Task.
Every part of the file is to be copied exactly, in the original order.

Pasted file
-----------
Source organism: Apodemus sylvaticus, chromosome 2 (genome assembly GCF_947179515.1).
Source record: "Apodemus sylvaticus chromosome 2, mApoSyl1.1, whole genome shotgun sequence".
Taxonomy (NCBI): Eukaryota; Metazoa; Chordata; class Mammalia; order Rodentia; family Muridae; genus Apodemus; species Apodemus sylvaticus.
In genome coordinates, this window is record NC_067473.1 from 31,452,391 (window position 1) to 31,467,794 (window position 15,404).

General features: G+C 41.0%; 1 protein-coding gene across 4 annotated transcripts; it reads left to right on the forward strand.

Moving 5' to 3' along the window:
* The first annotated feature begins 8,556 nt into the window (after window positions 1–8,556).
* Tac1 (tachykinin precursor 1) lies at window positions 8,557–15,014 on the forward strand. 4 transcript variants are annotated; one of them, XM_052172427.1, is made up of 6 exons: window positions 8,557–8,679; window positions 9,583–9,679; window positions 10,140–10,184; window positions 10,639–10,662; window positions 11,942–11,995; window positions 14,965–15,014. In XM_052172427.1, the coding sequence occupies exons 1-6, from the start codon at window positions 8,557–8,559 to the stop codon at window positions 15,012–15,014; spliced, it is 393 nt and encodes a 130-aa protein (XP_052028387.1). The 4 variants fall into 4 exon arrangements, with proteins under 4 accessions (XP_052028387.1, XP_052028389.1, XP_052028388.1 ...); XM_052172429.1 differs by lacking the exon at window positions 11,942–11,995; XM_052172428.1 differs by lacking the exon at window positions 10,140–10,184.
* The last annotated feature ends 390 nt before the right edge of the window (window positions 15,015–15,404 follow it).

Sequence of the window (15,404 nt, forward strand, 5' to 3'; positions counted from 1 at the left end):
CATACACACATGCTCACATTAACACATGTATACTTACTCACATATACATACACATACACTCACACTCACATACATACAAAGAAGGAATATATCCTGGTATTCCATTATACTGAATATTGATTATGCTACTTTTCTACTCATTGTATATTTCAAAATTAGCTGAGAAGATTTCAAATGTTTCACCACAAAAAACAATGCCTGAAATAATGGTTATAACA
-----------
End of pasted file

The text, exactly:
Source organism: Apodemus sylvaticus, chromosome 2 (genome assembly GCF_947179515.1).
Source record: "Apodemus sylvaticus chromosome 2, mApoSyl1.1, whole genome shotgun sequence".
Taxonomy (NCBI): Eukaryota; Metazoa; Chordata; class Mammalia; order Rodentia; family Muridae; genus Apodemus; species Apodemus sylvaticus.
In genome coordinates, this window is record NC_067473.1 from 31,452,391 (window position 1) to 31,467,794 (window position 15,404).

General features: G+C 41.0%; 1 protein-coding gene across 4 annotated transcripts; it reads left to right on the forward strand.

Moving 5' to 3' along the window:
* The first annotated feature begins 8,556 nt into the window (after window positions 1–8,556).
* Tac1 (tachykinin precursor 1) lies at window positions 8,557–15,014 on the forward strand. 4 transcript variants are annotated; one of them, XM_052172427.1, is made up of 6 exons: window positions 8,557–8,679; window positions 9,583–9,679; window positions 10,140–10,184; window positions 10,639–10,662; window positions 11,942–11,995; window positions 14,965–15,014. In XM_052172427.1, the coding sequence occupies exons 1-6, from the start codon at window positions 8,557–8,559 to the stop codon at window positions 15,012–15,014; spliced, it is 393 nt and encodes a 130-aa protein (XP_052028387.1). The 4 variants fall into 4 exon arrangements, with proteins under 4 accessions (XP_052028387.1, XP_052028389.1, XP_052028388.1 ...); XM_052172429.1 differs by lacking the exon at window positions 11,942–11,995; XM_052172428.1 differs by lacking the exon at window positions 10,140–10,184.
* The last annotated feature ends 390 nt before the right edge of the window (window positions 15,015–15,404 follow it).

Sequence of the window (15,404 nt, forward strand, 5' to 3'; positions counted from 1 at the left end):
CATACACACATGCTCACATTAACACATGTATACTTACTCACATATACATACACATACACTCACACTCACATACATACAAAGAAGGAATATATCCTGGTATTCCATTATACTGAATATTGATTATGCTACTTTTCTACTCATTGTATATTTCAAAATTAGCTGAGAAGATTTCAAATGTTTCACCACAAAAAACAATGCCTGAAATAATGGTTATAACA